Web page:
Salinas, CA. — The Leafy Greens Marketing Agreement (LGMA) Board voted yesterday to mandate pre-harvest testing for leafy greens grown in fields where elevated risk factors are present. Specifically, the LGMA food safety program will now require members to assess each of their fields to determine if certain risks such as proximity to animal operations exist. For fields that meet these criteria, LGMA members will be required to collect product samples and test them to determine if pathogens are present.
With this action, several steps are now set in motion to make risk-based pre-harvest testing officially part of the LGMA’s government audits. Updates are now being finalized to the LGMA Food Safety Practices, or metrics. The updates will also include the requirement that growers perform what’s called a ‘root cause analysis’ if any test comes back positive for E. coli or salmonella.
Working in conjunction with food safety researcher Dr. Trevor Suslow and Western Growers, expanded pre-harvest product sampling and testing protocols are currently being finalized to provide the industry with a standardized methodology. The new protocols for fields with elevated risk call for collecting 60 samples totaling a minimum of 1500 grams per acre. Testing must be done 4 to 7 days prior to harvest.
“The Board’s decision is an important step in advancing the safety of lettuce and leafy greens,” said Tim York, CEO of the LGMA. “New testing protocols are predicted to provide a 95 percent chance of finding a pathogen in the field, even if only 1 percent of the crop is contaminated.”
“These new testing protocols coupled with a concerted effort to gather information on how the field was contaminated will help us find solutions to prevent future outbreaks,” York continued.
“This is absolutely the right thing for the LGMA and for consumers,” said John D’Arrigo of D’Arrigo Brothers, a grower-packer-shipper and member of the LGMA Board. “This action addresses demands of government agencies and our retail and foodservice customers who are looking for us to provide additional safety assurances that protect the public. That is exactly what this pre-harvest testing requirement will do.”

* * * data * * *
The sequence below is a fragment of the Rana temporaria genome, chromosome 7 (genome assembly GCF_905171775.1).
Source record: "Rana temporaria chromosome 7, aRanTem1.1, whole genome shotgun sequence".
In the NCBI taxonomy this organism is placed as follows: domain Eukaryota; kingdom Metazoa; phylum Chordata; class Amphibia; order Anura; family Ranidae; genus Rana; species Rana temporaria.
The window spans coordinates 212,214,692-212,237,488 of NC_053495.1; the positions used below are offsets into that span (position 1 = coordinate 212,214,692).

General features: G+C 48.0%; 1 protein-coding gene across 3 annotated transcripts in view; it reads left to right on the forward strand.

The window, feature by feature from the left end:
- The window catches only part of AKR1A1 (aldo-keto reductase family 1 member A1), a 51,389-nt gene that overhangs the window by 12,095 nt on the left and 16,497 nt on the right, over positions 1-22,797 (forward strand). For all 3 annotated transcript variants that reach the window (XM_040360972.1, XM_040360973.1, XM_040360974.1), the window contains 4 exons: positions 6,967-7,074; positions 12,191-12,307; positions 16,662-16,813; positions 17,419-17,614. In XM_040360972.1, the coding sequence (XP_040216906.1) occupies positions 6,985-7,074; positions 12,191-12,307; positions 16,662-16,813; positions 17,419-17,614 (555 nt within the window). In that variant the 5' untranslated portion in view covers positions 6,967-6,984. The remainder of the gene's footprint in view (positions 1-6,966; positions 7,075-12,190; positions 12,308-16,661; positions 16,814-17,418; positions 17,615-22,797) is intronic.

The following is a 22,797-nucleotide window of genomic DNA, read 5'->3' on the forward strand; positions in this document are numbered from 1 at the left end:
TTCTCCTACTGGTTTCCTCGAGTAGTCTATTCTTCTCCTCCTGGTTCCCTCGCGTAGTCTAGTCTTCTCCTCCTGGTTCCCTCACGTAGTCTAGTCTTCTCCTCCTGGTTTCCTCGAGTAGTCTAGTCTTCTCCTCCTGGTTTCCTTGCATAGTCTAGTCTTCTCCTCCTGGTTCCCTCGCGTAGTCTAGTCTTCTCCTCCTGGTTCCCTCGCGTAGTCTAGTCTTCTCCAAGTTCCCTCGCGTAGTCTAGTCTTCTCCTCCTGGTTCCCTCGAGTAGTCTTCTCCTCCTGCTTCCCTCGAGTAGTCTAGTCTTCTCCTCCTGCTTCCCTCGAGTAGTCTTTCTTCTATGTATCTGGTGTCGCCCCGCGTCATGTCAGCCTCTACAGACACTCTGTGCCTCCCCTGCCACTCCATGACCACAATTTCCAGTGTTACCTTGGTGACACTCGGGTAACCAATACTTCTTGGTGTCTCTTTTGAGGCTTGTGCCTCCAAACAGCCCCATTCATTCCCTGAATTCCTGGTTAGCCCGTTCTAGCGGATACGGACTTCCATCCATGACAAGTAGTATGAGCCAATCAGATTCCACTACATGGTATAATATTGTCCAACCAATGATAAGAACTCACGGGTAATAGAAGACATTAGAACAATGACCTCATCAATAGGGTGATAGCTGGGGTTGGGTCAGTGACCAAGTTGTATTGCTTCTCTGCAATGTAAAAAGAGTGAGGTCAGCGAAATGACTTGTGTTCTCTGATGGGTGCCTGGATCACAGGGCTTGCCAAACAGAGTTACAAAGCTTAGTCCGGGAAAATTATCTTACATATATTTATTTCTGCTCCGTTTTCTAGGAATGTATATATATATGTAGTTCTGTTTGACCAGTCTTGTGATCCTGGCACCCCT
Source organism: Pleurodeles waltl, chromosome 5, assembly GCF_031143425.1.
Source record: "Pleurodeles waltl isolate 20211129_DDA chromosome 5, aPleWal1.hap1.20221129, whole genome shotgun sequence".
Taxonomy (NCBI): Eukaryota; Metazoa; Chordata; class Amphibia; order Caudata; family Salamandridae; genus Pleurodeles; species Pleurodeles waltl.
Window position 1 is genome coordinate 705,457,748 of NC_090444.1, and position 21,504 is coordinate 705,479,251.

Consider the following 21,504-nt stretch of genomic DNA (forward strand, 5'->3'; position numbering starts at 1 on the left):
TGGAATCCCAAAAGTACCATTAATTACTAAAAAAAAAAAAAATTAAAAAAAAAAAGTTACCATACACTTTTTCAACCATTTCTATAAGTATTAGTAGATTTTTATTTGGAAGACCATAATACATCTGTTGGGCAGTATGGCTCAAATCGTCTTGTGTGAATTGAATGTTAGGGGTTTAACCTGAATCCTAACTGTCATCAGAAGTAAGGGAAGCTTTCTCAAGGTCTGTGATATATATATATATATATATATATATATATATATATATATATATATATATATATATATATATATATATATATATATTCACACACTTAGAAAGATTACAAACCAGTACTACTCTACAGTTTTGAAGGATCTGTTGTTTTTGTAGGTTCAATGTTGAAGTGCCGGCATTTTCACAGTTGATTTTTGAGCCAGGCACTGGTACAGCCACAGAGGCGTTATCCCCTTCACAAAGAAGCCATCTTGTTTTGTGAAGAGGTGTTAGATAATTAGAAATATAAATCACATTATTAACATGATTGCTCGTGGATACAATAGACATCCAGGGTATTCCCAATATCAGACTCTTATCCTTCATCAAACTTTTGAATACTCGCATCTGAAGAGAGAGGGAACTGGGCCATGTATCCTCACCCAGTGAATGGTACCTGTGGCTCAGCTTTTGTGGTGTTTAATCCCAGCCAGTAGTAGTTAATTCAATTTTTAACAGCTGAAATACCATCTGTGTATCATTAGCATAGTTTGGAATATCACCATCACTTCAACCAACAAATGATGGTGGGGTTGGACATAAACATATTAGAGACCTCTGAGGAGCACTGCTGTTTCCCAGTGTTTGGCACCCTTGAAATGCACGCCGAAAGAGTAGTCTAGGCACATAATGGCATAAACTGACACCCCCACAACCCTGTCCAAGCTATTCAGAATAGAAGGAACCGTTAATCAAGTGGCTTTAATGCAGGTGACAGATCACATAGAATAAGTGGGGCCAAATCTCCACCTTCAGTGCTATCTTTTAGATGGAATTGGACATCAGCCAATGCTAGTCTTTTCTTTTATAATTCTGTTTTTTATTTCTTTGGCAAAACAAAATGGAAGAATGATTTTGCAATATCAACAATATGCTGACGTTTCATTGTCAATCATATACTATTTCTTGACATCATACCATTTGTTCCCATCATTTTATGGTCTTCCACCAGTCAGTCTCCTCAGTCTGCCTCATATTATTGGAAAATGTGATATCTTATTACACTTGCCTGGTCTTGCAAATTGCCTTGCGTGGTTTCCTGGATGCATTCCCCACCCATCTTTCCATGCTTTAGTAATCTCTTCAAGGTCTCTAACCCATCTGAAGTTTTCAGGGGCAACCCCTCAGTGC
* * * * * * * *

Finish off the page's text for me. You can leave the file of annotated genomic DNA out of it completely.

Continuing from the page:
York explained that once the LGMA Board adopts the new food safety requirements and finalizes testing protocols, which is expected in August, members will officially be required to comply. LGMA government audits will beginning verifying these practices in December.
“We encourage our members to begin familiarizing themselves with requirements to assess risk factors and the proposed testing methodology,” said York.
“The LGMA Board understands the rapid development of these new requirements comes with a burden on individual companies to implement the changes,” said York. “We will be offering numerous resources and training to assist members in adopting these practices on their farms. We thank all our members for their continued commitment to improving the safety of lettuce and leafy greens.”
About California LGMA: The California LGMA is a food safety program that brings farmers together to make lettuce and leafy greens safer. LGMA members produce over 70% of the Nation’s lettuce and leafy greens – adding up to over 30 billion servings a year. In an effort to provide consumers with safe leafy greens, the California LGMA verifies food safety practices, enforces through government audits and requires a commitment to continuous improvement. Learn more at www.lgma.ca.gov